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What Roger Federer teaches us about communication…

Tags: Be interesting | Meetings | Impact | Do more | Influencing

24th April

The most important shot in tennis is the serve. For two reasons:

  • It dictates the point. Serve well and you should win the point. Serve badly and you’ll probably lose it; and
  • It’s the only shot in tennis when you aren’t responding to where your opponent has hit the ball. Which means that – if you serve badly – it’s your fault. After all, they haven’t been involved yet!

And it’s exactly the same with communication…

When you meet with someone, your first sentence is your first serve. Start well and the meeting should go well. Start badly and it probably won’t.

And if your opening sentence is poor? That’s your fault. After all, they haven’t said anything yet.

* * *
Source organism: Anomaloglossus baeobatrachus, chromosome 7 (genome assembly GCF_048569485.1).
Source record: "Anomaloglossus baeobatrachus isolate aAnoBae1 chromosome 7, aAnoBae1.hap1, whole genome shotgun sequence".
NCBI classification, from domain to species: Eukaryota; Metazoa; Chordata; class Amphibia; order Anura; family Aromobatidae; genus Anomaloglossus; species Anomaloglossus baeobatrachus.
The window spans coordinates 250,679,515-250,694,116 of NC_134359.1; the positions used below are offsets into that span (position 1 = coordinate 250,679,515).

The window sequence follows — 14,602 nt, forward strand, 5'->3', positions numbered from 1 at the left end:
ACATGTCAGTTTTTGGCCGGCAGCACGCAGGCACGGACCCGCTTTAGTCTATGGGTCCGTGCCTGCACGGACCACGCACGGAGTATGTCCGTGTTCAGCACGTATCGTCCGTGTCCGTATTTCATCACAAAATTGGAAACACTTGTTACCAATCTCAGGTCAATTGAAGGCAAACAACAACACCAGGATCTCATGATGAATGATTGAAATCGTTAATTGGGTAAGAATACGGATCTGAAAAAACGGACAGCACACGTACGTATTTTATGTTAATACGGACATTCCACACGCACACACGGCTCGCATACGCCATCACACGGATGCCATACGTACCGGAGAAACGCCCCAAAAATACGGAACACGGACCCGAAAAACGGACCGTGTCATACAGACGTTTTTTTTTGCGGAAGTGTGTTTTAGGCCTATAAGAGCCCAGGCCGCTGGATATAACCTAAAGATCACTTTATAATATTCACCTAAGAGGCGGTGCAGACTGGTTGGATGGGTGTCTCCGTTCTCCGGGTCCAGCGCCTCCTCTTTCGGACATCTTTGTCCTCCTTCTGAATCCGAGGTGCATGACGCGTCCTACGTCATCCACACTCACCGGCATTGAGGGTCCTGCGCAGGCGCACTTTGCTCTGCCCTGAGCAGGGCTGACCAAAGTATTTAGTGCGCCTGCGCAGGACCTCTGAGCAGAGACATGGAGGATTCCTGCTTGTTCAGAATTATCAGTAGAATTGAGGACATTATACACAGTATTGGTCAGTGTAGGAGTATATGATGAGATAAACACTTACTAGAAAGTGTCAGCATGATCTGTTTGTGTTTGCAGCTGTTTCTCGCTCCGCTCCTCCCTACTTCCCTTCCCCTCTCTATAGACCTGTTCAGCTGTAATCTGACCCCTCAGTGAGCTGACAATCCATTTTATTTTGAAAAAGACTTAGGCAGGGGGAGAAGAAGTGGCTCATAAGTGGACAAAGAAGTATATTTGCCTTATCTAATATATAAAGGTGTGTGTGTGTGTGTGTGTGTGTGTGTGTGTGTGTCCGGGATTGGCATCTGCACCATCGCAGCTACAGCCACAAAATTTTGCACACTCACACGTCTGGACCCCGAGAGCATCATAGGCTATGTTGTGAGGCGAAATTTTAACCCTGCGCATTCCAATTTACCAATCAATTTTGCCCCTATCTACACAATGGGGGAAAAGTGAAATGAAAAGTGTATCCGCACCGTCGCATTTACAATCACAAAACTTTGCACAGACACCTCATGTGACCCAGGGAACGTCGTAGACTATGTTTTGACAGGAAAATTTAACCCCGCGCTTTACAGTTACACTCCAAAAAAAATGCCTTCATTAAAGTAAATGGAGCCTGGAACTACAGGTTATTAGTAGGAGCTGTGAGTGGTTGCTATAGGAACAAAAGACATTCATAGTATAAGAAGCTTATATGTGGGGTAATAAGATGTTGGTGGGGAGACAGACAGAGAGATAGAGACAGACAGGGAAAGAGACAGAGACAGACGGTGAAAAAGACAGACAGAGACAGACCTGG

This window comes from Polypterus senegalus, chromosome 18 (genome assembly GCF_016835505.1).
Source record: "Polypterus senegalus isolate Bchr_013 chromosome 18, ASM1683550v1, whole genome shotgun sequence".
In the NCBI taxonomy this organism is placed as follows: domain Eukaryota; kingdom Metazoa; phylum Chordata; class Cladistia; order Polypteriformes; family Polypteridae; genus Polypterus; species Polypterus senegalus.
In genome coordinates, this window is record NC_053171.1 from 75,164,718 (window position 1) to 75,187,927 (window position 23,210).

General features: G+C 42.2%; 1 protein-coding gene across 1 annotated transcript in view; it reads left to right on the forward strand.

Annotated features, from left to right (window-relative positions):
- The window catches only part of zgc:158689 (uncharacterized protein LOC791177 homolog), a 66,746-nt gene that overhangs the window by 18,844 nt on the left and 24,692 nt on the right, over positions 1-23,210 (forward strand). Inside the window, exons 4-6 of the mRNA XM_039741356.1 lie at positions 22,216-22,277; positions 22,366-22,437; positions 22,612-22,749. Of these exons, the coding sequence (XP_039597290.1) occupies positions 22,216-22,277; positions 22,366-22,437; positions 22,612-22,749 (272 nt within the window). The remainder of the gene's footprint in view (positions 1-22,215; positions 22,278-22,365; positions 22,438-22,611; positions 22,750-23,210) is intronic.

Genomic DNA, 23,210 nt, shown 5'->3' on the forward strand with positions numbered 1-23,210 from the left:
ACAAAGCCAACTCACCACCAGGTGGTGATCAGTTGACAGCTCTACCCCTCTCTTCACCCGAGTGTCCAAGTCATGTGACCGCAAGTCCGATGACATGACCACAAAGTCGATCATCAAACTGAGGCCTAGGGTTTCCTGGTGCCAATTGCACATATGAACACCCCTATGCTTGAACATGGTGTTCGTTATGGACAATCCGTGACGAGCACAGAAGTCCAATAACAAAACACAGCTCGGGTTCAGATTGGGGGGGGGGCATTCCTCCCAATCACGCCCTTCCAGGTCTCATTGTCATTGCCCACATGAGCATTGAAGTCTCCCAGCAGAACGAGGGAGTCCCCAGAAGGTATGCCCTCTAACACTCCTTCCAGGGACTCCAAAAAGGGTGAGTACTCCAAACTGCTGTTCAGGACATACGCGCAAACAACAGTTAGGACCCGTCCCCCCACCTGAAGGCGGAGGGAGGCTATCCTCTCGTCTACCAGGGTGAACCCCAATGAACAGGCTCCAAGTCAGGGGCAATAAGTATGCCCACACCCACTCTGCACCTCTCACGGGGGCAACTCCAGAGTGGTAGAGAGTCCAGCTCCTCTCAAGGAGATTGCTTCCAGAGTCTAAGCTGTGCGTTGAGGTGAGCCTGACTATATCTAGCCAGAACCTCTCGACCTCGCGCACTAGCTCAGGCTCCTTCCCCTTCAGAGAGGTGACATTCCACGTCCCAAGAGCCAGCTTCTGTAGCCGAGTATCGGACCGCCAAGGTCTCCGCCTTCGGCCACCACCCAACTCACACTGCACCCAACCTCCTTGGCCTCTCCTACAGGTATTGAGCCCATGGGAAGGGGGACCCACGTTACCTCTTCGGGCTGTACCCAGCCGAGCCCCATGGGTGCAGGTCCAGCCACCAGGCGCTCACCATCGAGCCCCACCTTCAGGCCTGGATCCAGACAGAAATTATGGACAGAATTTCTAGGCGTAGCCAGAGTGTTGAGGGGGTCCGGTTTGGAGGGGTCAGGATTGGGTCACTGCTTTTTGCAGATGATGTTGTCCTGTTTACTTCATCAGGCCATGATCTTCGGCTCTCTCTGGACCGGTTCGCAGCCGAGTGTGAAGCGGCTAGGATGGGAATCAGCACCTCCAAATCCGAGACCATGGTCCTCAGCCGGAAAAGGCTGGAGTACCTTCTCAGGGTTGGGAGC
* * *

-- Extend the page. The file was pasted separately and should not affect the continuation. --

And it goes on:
For example, in your weekly update meeting, I’ve heard updates start with the immortal phrase “Same rubbish. Different week. Let’s try and get it done in an hour.”

That is a bad serve.

You could instead say: “I’ve really been looking forward to today’s meeting. I’ve got a couple of new, important things to share with you. Also, I think we’ll be finished early this week.”

Now that’s a good serve. Ten seconds in, and they’re all listening already.

Another quick example – the email to follow-up a customer meeting…

You could serve with “Thanks very much for sparing the time to see me today.”

And that is ok. But it’s deferential and subservient. They wouldn’t thank you for generously sparing your time.

Instead, a more equal, peer-to-peer serve: “I enjoyed our meeting.”

We all know that first impressions drive everything.

So practise yours.

The better you serve, the better your chances of winning. Just ask Roger Federer…

Action Point

For your next communication – as in the one you’re just about to do – script and rehearse your First Serve. What will you say, so they’re engaged instantly? Get them then, and you’ve probably got them throughout...